By Tafadzwa Muranganwa
Visual artistes across genres will have chance to feature in a climate justice exhibition to be hosted by Nhaka Gallery (formerly Delta) from 24 June to the 10th of August.
Speaking at press conference recently, Nhaka Gallery director Hellen Matsvisi said they are targeting upcoming visual artistes from the country’s 10 provinces to showcase their works that speak on climate justice.
“The forthcoming exhibition is open to all young artistes from across the country who wish to convey their messages on climate justice,”addressed Matsvisi.
She further explained what motivated the exhibition which will run under the theme ‘Climate Justice and Renewable Resources Solutions ‘.
“The world is faced with a climate crisis and Zimbabwe is no exception. Information and knowledge on the global phenomenon need to be packaged so that it can reach far, so art can be able to relay that message better ,” she added.
The gallery has partnered the Zimbabwe United Nations Associations (ZUNA) to conduct the exhibition.
ZUNA secretary general Kudakwashe Mushonga described the partnership as relevant as it speaks to the desires of young people to be involved in critical discourse .
“Our organisation is youth-oriented and as such we are delighted to be part of this exhibition. Climate justice is often viewed elitist and youths are usually segregated in these keys conversations,” revealed Mushonga.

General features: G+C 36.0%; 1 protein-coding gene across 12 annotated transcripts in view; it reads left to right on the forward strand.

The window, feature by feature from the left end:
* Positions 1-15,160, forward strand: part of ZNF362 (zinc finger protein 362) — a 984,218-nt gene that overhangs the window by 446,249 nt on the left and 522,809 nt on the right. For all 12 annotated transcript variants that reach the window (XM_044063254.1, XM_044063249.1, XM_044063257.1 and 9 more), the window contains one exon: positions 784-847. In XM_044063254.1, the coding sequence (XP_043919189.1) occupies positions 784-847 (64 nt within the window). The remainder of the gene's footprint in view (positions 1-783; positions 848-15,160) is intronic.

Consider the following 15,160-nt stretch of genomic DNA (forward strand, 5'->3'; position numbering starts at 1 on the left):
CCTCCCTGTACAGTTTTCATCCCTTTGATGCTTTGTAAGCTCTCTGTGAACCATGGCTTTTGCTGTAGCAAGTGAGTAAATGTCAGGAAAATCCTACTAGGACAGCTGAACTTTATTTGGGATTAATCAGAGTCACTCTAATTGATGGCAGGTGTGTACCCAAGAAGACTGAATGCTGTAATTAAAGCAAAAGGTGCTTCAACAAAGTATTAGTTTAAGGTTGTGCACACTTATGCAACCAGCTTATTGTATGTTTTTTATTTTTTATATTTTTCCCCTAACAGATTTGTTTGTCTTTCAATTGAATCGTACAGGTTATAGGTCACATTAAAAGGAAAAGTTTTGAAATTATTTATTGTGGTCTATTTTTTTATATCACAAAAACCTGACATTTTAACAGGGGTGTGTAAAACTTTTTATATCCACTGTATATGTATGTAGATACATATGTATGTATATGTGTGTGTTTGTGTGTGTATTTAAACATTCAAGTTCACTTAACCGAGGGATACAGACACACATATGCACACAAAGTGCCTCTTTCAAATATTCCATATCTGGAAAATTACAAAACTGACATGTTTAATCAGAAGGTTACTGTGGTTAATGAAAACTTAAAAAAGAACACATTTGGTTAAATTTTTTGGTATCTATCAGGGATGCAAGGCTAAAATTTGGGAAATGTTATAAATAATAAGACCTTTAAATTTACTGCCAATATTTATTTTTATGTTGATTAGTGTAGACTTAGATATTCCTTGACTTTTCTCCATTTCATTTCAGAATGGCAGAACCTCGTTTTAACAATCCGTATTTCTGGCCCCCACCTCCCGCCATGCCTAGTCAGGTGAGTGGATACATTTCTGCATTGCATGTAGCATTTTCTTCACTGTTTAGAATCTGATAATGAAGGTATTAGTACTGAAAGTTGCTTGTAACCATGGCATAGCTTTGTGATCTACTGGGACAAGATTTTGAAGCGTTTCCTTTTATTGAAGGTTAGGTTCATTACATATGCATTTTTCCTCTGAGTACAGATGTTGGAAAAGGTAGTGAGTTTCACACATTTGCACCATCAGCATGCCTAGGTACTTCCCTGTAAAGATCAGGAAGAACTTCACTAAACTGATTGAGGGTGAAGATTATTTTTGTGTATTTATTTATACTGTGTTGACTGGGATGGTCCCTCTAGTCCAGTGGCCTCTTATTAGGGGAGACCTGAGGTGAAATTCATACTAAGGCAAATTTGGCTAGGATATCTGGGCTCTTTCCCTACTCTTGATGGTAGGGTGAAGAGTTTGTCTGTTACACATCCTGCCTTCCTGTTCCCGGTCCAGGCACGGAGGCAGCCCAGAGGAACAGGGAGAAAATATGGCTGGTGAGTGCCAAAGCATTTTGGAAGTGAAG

According to ZUNA’s SDGs and environment officer Delight Bhumira using art to seek climate change helps in simplifying the message such that communities can be able relate.
“There is so much information on climate change but most of it is complex. To enable communities to understand this better artistes have a role to simplify it through poems and drama e.t.c.
“Our organization has been working with high schools and tertiary institutions in conscientising about the environment and climate change. We are considering to extend the programme to primary schools to ‘catch them young’,” Bhumira said.
One of the selected curators , Evans Tinashe Mutenga rallied visual artistes to be inspired with the effects of climate change in communities they are living to come up with art pieces.
” There is a lot from our communities which you can draw your inspiration from. For examples people are settling on wetlands and the result has been the worsening water crisis.
” It is from these everyday happenings that can inspire your works on climate justice,”challenged Mutenga.
Chipochangu Dzimano is excited to showcase some of her art pieces that uses plastic bottles and Kwarimba.
” I am proud to be part of this exhibition where you will be able to see some of works using plastic bottles. I have also been making earrings using Kwarimba pods from Musasa tree . This has the potential of becoming a source of income for rural women whom will supply me with these, “she said.
The gallery was owned by Derek Huggins and his wife and Helen Lieros who died in 2021. Since 1975 it has nurtured fine artistes including Portia Zvavahera whose artwork titled ”Vese Vakandibata” was sold US$$280 000 at an auction in New York. While it has rebranded, its director Hellen Matsvisi has vowed to continue with its legacy.